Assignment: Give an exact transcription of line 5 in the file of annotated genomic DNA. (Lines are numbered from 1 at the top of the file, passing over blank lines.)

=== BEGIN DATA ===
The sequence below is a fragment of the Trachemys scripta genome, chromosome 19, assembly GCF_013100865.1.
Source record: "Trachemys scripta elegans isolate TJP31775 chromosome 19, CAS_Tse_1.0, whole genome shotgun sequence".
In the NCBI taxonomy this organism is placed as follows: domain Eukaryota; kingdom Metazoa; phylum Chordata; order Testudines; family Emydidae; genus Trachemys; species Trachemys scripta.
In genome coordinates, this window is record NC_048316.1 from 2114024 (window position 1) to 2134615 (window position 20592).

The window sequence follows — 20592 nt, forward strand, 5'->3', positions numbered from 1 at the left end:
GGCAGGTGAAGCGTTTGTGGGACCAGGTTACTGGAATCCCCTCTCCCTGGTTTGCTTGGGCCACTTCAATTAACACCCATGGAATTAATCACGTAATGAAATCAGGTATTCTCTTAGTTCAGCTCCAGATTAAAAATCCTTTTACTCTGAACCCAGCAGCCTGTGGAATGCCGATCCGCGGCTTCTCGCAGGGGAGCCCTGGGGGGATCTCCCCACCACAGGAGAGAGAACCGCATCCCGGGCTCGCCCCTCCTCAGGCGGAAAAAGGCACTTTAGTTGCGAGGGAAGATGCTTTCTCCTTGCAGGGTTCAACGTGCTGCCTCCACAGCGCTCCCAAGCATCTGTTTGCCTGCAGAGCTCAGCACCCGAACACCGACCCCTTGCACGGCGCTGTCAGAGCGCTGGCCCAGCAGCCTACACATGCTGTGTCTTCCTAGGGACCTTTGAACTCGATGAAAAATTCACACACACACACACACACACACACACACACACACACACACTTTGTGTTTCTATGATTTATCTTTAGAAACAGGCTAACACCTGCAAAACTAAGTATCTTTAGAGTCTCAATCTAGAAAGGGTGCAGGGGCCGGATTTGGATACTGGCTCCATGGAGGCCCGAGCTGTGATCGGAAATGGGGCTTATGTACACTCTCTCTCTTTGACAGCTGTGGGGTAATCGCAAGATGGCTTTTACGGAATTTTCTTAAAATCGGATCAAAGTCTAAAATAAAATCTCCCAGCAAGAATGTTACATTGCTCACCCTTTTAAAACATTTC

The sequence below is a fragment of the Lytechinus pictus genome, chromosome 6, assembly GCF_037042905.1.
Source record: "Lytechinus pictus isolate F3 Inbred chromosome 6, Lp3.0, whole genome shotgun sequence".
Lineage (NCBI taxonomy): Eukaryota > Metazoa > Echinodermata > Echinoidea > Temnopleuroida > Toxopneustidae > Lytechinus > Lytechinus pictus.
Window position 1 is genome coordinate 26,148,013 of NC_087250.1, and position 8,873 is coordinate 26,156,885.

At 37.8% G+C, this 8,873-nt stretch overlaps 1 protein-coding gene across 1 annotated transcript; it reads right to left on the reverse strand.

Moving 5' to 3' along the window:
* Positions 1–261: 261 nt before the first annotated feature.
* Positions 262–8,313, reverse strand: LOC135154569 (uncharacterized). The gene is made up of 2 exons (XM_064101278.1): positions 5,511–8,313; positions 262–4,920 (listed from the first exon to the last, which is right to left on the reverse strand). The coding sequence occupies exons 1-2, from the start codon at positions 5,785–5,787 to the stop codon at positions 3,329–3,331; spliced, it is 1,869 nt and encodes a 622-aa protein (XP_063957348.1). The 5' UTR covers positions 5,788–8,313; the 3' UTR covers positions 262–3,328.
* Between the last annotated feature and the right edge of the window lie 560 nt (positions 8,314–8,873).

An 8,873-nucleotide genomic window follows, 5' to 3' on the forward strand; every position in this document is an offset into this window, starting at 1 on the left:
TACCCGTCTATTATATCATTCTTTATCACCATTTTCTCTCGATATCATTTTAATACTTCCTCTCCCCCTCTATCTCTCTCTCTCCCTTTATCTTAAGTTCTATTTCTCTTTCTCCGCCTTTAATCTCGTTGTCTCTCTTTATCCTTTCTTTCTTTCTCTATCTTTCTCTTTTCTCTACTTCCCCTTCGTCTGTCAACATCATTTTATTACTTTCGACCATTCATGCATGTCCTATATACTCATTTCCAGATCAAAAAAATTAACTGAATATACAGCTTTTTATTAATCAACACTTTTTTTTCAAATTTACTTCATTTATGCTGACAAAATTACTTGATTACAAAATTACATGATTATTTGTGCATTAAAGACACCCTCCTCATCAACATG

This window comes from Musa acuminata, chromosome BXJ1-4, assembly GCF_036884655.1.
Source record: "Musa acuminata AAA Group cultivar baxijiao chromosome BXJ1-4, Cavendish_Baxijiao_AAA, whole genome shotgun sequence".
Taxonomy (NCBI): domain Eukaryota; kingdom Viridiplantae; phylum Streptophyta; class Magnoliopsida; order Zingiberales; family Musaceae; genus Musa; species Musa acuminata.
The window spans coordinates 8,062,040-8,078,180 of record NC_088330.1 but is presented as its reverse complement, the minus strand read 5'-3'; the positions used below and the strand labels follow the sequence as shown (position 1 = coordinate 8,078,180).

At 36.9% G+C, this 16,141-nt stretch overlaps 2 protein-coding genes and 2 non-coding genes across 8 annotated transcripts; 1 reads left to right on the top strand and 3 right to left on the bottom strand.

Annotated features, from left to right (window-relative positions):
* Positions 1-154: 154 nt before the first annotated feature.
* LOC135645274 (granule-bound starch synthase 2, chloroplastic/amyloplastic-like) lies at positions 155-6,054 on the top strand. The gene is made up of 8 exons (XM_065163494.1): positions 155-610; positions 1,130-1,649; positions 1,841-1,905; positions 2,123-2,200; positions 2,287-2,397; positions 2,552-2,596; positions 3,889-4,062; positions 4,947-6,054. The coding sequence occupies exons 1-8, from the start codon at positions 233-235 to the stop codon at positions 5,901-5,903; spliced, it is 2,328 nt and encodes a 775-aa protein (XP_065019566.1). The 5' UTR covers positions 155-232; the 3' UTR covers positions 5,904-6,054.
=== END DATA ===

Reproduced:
The window sequence follows — 20592 nt, forward strand, 5'->3', positions numbered from 1 at the left end: